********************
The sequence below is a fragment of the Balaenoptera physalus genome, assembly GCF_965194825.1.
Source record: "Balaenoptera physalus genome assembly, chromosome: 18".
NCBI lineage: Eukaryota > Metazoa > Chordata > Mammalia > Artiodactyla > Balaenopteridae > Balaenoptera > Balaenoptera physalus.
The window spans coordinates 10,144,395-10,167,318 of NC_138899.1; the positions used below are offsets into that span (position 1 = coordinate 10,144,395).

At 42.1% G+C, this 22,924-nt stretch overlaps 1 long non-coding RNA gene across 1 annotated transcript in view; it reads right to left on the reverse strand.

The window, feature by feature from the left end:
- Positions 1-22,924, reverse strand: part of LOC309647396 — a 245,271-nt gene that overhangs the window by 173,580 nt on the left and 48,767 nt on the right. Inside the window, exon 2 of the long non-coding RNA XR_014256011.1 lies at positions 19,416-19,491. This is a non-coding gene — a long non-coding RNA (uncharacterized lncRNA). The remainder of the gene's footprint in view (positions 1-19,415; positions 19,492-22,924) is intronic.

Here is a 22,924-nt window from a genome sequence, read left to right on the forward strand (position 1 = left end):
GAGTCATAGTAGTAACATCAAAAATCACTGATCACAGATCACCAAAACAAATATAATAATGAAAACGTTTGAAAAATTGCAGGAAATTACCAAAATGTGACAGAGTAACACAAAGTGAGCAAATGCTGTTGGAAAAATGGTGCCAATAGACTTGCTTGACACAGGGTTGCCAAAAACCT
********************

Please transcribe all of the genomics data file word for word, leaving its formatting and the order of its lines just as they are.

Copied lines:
The sequence below is a fragment of the Balaenoptera physalus genome, assembly GCF_965194825.1.
Source record: "Balaenoptera physalus genome assembly, chromosome: 18".
NCBI lineage: Eukaryota > Metazoa > Chordata > Mammalia > Artiodactyla > Balaenopteridae > Balaenoptera > Balaenoptera physalus.
The window spans coordinates 10,144,395-10,167,318 of NC_138899.1; the positions used below are offsets into that span (position 1 = coordinate 10,144,395).

At 42.1% G+C, this 22,924-nt stretch overlaps 1 long non-coding RNA gene across 1 annotated transcript in view; it reads right to left on the reverse strand.

The window, feature by feature from the left end:
- Positions 1-22,924, reverse strand: part of LOC309647396 — a 245,271-nt gene that overhangs the window by 173,580 nt on the left and 48,767 nt on the right. Inside the window, exon 2 of the long non-coding RNA XR_014256011.1 lies at positions 19,416-19,491. This is a non-coding gene — a long non-coding RNA (uncharacterized lncRNA). The remainder of the gene's footprint in view (positions 1-19,415; positions 19,492-22,924) is intronic.

Here is a 22,924-nt window from a genome sequence, read left to right on the forward strand (position 1 = left end):
GAGTCATAGTAGTAACATCAAAAATCACTGATCACAGATCACCAAAACAAATATAATAATGAAAACGTTTGAAAAATTGCAGGAAATTACCAAAATGTGACAGAGTAACACAAAGTGAGCAAATGCTGTTGGAAAAATGGTGCCAATAGACTTGCTTGACACAGGGTTGCCAAAAACCT